I’ll admit it: I was dragged onto Twitter kicking and screaming.
While I technically created an account back in 2011, it lay completely dormant for three years. When I enrolled in Startup Institute last summer, however, I was advised that if I wanted to be a technical marketer, I would have to be present on Twitter.
For many years, I had resisted the seemingly pointless tsunami of over-sharing I thought Twitter was. But it was time to bite the bullet and do the right thing as a marketing professional.
I have been active on Twitter for approximately 10 months now. And I am utterly addicted.
It’s true that Twitter is an overwhelming stream of voices, as I had feared. But I discovered tools to help me tame the beast, take control of my feed, develop a following and, of course, leverage it for building a brand. Those tools are:
Hootsuite is the ambrosia of Twitter tools — truly a gift from the gods. It’s a robust dashboard to manage social media publishing and monitoring across multiple accounts and platforms.
Hootsuite’s best feature is its customizable streams. The home feed on Twitter can be a jungle — just too much information flying by too fast. You are bound to miss something important. Hootsuite offers great alternatives to the home feed to help you sift through the chaos.
Try these custom streams:
- All @mentions of your Twitter handle.
- All mentions of your name, website or URL. Never miss a chance to retweet or favorite someone who gives you link love.
- Tweets by members of Twitter lists, grouped by topic of interest or professional relationship. For example, you can display a feed of tweets by industry influencers, or a feed of tech and startup news.
- A particular hashtag for a campaign or event.
- Keywords or keyword phrases. This pulls from all of Twitter, not just from your followers or lists. It’s a great way to find conversations you want to participate in. For example, let’s say you’re an accountant. You could check feeds on Hootsuite for mentions of “recommend an accountant," “hate doing taxes," “need an accountant," etc., to find people who need your services.
Buffer is my absolute favorite content publishing tool. You can schedule posts to Twitter, Facebook, LinkedIn and Google+ all in one place. This really cuts down the stress of publishing content on multiple platforms.
While many people use Hootsuite for publishing content, I prefer Buffer’s sleek UI. But what really takes the cake is the Buffer Chrome extension. With that activated, you can visit any page and click the Buffer icon in the top of your browser to schedule a post in a little pop-up window. Super simple!
Even cooler: You can highlight text you want to tweet, right-click and select "Buffer selected text." That pre-populates a tweet of the text, plus a shortened link. You can also right-click an image and Buffer that, too.
In terms of scheduling, Buffer offers three simple options: "Send Now," "Send Later" or "Add to Queue." For "Send Later," you pick the exact day and time you want to send your tweet. If you set up a regular publishing schedule, "Add to Queue" will add your tweet to the next available spot in the queue. Magic.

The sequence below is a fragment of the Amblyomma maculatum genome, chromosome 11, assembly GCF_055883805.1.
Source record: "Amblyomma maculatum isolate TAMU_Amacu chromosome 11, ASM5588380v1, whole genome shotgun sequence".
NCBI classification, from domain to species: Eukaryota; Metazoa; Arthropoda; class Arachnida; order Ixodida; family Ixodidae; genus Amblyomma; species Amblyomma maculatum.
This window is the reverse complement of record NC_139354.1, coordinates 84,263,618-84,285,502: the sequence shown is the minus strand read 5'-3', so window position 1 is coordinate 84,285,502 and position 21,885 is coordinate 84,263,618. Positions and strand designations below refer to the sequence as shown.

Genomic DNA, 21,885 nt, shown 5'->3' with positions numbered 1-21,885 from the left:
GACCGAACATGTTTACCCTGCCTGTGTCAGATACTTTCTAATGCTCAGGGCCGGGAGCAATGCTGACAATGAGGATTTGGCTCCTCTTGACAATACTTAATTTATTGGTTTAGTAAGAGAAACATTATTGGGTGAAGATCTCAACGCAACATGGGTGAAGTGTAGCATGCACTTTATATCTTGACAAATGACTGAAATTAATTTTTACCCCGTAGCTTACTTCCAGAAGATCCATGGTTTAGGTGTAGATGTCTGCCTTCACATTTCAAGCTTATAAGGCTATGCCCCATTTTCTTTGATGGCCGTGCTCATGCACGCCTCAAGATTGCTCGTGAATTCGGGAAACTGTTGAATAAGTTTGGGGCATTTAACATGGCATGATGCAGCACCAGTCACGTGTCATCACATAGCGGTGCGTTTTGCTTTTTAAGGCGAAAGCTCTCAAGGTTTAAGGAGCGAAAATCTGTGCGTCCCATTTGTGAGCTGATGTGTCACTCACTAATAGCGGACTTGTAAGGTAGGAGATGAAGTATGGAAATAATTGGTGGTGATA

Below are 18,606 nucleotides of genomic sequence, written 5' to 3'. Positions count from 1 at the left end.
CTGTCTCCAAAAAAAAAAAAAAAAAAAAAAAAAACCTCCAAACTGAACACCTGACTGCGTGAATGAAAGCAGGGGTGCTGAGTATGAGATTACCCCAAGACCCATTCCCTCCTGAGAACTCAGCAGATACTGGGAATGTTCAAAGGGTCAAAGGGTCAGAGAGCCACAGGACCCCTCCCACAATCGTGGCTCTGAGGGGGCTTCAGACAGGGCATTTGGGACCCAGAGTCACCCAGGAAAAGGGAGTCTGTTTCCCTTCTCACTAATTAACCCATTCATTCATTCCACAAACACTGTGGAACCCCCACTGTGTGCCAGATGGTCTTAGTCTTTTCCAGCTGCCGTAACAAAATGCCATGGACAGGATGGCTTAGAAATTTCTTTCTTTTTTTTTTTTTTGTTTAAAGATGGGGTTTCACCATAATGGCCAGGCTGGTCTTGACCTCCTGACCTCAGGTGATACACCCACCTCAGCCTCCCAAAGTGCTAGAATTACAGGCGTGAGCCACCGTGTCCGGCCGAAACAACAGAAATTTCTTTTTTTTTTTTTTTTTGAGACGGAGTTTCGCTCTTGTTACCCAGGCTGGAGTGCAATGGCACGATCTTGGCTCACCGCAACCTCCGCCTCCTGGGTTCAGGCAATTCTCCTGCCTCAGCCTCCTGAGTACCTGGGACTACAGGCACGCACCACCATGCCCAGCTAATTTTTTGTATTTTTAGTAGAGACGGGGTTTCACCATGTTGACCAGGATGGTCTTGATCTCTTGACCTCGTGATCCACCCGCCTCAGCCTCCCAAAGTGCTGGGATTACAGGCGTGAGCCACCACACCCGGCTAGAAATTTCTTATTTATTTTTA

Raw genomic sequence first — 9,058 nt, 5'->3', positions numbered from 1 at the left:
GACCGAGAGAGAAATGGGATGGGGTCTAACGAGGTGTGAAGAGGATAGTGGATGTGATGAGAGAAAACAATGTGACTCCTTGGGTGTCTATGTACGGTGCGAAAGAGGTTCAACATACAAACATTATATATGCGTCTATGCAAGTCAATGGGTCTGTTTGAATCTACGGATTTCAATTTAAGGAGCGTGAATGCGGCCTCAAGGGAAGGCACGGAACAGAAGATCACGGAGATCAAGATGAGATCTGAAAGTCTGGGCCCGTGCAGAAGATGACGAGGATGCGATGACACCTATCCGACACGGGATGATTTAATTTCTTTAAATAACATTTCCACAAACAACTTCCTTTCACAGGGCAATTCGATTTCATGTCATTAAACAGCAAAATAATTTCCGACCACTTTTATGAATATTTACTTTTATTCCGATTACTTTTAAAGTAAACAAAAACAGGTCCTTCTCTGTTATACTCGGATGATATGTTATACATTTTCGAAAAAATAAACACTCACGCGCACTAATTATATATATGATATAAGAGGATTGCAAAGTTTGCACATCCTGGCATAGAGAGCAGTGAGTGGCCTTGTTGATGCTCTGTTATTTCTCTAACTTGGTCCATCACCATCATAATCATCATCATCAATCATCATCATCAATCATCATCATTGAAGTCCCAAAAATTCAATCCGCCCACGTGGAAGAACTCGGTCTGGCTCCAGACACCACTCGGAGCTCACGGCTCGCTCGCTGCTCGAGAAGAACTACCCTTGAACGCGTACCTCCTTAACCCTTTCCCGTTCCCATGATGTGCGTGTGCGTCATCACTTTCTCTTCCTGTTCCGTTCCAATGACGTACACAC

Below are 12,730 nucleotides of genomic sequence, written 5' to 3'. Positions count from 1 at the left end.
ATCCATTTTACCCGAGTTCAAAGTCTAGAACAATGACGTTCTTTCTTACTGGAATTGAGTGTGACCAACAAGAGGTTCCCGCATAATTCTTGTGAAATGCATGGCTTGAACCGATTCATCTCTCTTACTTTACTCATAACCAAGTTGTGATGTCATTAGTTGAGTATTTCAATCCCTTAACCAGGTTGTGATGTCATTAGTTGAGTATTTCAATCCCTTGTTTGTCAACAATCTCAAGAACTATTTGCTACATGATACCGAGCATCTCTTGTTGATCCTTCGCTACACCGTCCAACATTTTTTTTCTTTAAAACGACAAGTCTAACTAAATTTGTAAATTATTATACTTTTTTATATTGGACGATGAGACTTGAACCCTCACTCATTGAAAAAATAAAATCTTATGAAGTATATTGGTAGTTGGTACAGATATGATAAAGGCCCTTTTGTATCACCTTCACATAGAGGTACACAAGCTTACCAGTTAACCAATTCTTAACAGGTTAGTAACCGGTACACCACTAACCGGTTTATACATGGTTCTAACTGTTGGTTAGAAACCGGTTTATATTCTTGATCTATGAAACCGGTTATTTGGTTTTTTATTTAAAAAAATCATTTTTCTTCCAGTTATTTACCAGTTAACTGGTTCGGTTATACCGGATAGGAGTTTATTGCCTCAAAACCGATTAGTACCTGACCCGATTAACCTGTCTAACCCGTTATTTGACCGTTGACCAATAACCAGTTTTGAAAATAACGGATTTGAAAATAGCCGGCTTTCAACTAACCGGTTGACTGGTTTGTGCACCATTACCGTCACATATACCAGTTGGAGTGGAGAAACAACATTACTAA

Crowdfire helps you build and manage your Twitter following. View Twitter users who:
- Recently followed you — so you can follow them back, if applicable;
- Recently unfollowed you — so you can see if you’re losing spammers or real followers;
- Follow you, but you don’t follow them — in case you overlooked following back someone great;
- You follow, but they don’t follow you — to see who you might want to prune from your follow list;
- Have inactive accounts — so you’re not following ghosts.
You can also use the "Copy Followers" feature to scan the followers of a friend, colleague or influencer and easily follow like-minded folks.
Crowdfire also offers an automated direct message (auto-DM) feature to send a note to all new followers. As Boston blogger Steve Garfield kindly warned me, however, auto-DMs are often frowned upon, since they can come across as phony or impersonal. So, it’s best to keep that feature turned off.
How do you find these “influencers” I keep mentioning? One way to gauge someone’s influence on social media is with Klout.
You can sign up for Klout, linking your different social media accounts (Twitter, Facebook, LinkedIn, Foursquare, Google+ and Instagram). It measures your activity across all networks, from post frequency to engagement, and spits out a score from one to 100. This "Klout score" is a rough indicator of how influential you are on social media. (But keep in mind: Klout is not the ultimate determinant of someone’s importance. It’s just a tool.)
The Klout Chrome extension displays Klout scores for Twitter users, so you can tell at a glance how active someone is on social media. That way you don’t waste your time following barely-there users with a Klout score of 12, and can target major players who have a Klout score of 70 or above.
Ritetag helps you navigate the craziness of hashtags. It’s a Chrome extension that shows you the effectiveness of a given hashtag. As you type a tweet, it displays the tagged word as either gray (practically unused), blue (moderately popular), green (popular and trending) or red (overused). You’ll see the average reach, frequency and engagement associated with that hashtag. There’s nothing like saying the right thing at the right time to get the most mileage out of your tweets.
What tools do you prefer using? Let us know in the comments!